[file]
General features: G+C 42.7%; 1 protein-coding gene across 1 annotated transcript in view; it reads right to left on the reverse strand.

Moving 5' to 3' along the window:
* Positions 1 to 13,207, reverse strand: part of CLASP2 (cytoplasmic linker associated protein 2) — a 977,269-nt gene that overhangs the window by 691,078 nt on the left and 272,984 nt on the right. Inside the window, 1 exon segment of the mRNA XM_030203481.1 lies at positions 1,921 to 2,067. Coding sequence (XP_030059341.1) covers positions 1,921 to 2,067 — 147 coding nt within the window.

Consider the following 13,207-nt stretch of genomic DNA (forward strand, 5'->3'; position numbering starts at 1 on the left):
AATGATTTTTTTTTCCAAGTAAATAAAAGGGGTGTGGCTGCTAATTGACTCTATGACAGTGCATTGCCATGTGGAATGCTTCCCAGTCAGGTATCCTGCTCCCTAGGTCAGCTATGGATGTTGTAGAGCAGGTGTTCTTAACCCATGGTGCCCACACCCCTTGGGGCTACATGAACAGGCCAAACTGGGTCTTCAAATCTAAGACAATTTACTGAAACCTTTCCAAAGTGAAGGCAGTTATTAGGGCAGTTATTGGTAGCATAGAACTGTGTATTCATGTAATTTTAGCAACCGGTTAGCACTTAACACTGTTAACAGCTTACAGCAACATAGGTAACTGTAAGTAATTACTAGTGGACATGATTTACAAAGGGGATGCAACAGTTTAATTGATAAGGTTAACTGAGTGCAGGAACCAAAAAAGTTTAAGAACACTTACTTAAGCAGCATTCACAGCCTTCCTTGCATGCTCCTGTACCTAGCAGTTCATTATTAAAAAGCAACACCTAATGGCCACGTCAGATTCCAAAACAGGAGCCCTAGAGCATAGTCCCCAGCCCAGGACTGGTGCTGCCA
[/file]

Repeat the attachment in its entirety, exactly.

General features: G+C 42.7%; 1 protein-coding gene across 1 annotated transcript in view; it reads right to left on the reverse strand.

Moving 5' to 3' along the window:
* Positions 1 to 13,207, reverse strand: part of CLASP2 (cytoplasmic linker associated protein 2) — a 977,269-nt gene that overhangs the window by 691,078 nt on the left and 272,984 nt on the right. Inside the window, 1 exon segment of the mRNA XM_030203481.1 lies at positions 1,921 to 2,067. Coding sequence (XP_030059341.1) covers positions 1,921 to 2,067 — 147 coding nt within the window.

Consider the following 13,207-nt stretch of genomic DNA (forward strand, 5'->3'; position numbering starts at 1 on the left):
AATGATTTTTTTTTCCAAGTAAATAAAAGGGGTGTGGCTGCTAATTGACTCTATGACAGTGCATTGCCATGTGGAATGCTTCCCAGTCAGGTATCCTGCTCCCTAGGTCAGCTATGGATGTTGTAGAGCAGGTGTTCTTAACCCATGGTGCCCACACCCCTTGGGGCTACATGAACAGGCCAAACTGGGTCTTCAAATCTAAGACAATTTACTGAAACCTTTCCAAAGTGAAGGCAGTTATTAGGGCAGTTATTGGTAGCATAGAACTGTGTATTCATGTAATTTTAGCAACCGGTTAGCACTTAACACTGTTAACAGCTTACAGCAACATAGGTAACTGTAAGTAATTACTAGTGGACATGATTTACAAAGGGGATGCAACAGTTTAATTGATAAGGTTAACTGAGTGCAGGAACCAAAAAAGTTTAAGAACACTTACTTAAGCAGCATTCACAGCCTTCCTTGCATGCTCCTGTACCTAGCAGTTCATTATTAAAAAGCAACACCTAATGGCCACGTCAGATTCCAAAACAGGAGCCCTAGAGCATAGTCCCCAGCCCAGGACTGGTGCTGCCA